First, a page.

The Outsider S01E07 Review: In the Pines, In the Pines – Contemplative vibes…

I feel a bit divided on this episode. On the one hand, it’s kind of a slow-mover, like “Tear-Drinker.” On the other, I kinda dug its contemplative vibe.

For one thing, we got the best look we’ve gotten so far at Jack’s thinking. He knows he has a head full of snakes, but he can’t free himself. He wants to do the right thing, but the monster has too tight of a grip on him.

But even so, he can’t bring himself to stop Holly, not fully. And so she’s able to escape, in a scene that I found excellent. You’ve seen this kind of thing before. I can’t count how many books I’ve read* that feature a scene where someone tries to escape through a tiny window in a gas station or motel bathroom. Nevermind that I’ve never actually seen a bathroom in a gas station or a motel with a window. There’s always that scene where the would-be victim tries to break the glass quietly and then shimmy through that unforgiving space.

Holly, though, must have read the same books and realized that it almost always is a futile gesture. So she uses the window to create a distraction, so she can escape out the door. Separating the keys for her rental was also good planning–maybe we should all tuck that one in the ol’ mental file just in case.

Because although Ralph and the others have realized that she’s missing, and that Jack is likely with her, it’s Holly who frees herself. She’s her own savior. And even though she’s stuck in a car for half the episode, she’s moving. That’s more than we can say for Ralph.

Again and again he comes close to accepting that what’s going on is beyond his normal experience. But he just can’t seem to make that leap, even though others, like his wife and Yunis, are running out of patience. He’s trying, though, and sometimes that’s what counts.

Glory is also trying. After that terrible moment for her when she had to consider that her husband may have done an awful thing, she’s taking tentative little steps toward moving on. To that end, she goes back to work. It turns out to be a huge mistake–the prospective buyers she meets are more interested in eyeballing the maybe-killer’s wife–but that isn’t her fault. Sure, maybe it’s too soon. But again, it’s not her fault. Nothing that has happened has been her fault.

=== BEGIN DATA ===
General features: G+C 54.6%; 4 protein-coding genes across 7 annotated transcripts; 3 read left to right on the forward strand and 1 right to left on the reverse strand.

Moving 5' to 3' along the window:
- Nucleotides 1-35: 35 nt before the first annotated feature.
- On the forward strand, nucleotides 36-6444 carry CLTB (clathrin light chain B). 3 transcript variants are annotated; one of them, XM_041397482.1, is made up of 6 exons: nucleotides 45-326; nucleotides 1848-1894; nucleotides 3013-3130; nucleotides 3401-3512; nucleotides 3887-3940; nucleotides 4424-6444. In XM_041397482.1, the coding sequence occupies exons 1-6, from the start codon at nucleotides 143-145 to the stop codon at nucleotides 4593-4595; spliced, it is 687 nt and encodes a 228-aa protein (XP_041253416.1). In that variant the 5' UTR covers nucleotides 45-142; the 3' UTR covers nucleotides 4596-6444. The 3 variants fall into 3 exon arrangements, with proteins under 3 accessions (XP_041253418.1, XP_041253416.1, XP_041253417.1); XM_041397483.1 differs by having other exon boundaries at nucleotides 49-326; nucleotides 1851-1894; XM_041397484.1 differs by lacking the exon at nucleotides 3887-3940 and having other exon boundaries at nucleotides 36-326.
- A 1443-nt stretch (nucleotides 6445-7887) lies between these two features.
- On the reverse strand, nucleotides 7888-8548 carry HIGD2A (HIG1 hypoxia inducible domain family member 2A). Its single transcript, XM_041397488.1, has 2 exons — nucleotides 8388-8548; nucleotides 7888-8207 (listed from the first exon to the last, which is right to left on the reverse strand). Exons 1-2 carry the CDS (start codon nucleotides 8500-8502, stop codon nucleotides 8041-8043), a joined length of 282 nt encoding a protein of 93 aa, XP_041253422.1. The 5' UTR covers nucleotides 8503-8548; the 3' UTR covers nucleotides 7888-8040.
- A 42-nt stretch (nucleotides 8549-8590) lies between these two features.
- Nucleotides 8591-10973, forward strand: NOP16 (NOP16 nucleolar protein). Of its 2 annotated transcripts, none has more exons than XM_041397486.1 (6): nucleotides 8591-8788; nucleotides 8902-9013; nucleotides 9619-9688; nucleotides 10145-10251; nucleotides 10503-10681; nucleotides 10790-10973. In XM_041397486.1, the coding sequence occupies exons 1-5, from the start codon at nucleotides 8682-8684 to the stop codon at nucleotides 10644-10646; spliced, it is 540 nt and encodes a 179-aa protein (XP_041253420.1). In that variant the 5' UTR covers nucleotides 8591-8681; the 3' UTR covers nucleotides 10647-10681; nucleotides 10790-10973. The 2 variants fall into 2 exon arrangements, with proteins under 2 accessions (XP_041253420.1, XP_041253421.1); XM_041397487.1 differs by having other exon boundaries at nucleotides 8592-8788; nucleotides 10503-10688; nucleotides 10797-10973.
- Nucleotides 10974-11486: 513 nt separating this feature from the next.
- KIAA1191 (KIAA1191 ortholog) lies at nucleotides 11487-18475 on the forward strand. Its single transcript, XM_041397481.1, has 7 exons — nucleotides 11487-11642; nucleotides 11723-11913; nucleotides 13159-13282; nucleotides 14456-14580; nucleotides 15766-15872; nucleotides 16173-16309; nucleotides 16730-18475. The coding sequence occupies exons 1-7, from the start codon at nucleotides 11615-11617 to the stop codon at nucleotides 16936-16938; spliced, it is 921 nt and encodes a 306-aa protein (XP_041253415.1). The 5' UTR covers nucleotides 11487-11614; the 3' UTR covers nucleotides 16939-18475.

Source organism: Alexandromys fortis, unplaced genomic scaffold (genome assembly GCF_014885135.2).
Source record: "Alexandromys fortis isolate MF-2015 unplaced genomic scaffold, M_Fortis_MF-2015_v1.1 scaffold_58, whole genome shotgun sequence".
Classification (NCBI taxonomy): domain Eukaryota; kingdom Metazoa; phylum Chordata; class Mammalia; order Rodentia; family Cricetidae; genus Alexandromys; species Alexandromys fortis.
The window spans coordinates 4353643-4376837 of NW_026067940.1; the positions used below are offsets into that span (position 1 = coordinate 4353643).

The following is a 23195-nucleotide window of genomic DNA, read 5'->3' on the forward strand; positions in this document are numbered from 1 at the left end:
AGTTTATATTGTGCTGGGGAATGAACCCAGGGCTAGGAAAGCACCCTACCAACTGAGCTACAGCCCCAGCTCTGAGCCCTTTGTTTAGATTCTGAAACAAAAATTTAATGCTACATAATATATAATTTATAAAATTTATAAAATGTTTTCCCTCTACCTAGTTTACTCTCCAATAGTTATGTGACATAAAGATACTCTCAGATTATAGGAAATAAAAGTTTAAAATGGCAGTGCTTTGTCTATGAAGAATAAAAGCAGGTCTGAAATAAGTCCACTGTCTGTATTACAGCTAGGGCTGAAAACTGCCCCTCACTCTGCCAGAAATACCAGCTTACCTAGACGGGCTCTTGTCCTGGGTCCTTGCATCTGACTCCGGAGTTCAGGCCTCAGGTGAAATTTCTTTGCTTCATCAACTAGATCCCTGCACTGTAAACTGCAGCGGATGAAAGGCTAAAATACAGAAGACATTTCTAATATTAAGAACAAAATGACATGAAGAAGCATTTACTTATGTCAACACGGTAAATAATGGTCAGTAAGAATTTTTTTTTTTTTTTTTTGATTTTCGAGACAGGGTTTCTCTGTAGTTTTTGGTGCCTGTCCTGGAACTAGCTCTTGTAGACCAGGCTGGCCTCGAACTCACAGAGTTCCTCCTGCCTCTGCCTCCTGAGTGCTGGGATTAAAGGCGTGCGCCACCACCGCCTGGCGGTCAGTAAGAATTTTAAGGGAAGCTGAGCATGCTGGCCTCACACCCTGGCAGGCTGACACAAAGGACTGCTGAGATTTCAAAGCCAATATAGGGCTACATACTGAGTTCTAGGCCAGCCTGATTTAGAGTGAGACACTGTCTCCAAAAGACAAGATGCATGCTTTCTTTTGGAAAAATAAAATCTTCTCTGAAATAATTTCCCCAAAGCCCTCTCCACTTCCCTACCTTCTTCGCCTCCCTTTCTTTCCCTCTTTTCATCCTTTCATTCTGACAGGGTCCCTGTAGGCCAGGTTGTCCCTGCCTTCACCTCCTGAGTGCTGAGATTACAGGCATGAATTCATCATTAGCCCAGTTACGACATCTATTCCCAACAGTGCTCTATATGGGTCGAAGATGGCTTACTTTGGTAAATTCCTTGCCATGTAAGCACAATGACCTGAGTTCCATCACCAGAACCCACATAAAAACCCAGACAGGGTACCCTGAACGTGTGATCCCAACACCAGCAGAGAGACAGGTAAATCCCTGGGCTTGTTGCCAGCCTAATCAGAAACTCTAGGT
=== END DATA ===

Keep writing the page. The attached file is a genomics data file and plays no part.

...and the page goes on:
But maybe being and feeling like a victim has her feeling like that bug we see in this episode, flailing on its back. She doesn’t want to be a victim anymore. She wants to be aggressive. I don’t know if her impending lawsuit, against all the institutions that failed her husband, is a good idea, though. Like Ralph is learning, they couldn’t have seen this coming because none of them knew what “this” is.

I’m not trying to excuse Ralph or say that he didn’t make any mistakes. That public arrest, for example, was a real shitshow. That definitely could have been handled better. But again, he thought it was a usual case.

In other news, Andy’s showing up is peculiar to me. Not his coming to town, although that’s certainly a big gesture, but…how did he know how to find Holly? I know there are ways to explain that, but I just wish they had. As it is, it makes him seem suspicious, especially when he’s so gangbusters about joining the investigation.

And a note on the city name: I’ve been curious as to why they moved the action from Oklahoma to Georgia. I can’t help but notice the city name, especially when they do a close shot on a sign featuring it. I also noticed that the sign cut out most of the word “City,” so that you focused on the word “Cherokee.” Is that intentional? In the grand history of the Cherokee people, one of the most famous events was one that was so marked by sorrow, it was incorporated into the name. It wouldn’t be surprising if the show is alluding to that, to the intergenerational trauma policies like “Indian Removal” caused. The monster, after all, isn’t content with taking one victim. It wants to spread the pain as far as it goes. And in these parts, it bled into the ground.

8/10 – Again, while this was a slow-moving episode, with little real development, I liked it. The moodiness of it was perfect for scenes like the ones between Jack and Holly in the car, where Jack struggles to understand why the monster would come after him. The answer, of course, is pain. So maybe they can start paying the monster back soon.

*After I wrote this, I took a break with the book I’m currently reading and immediately read a scene where a character was in this exact scenario.

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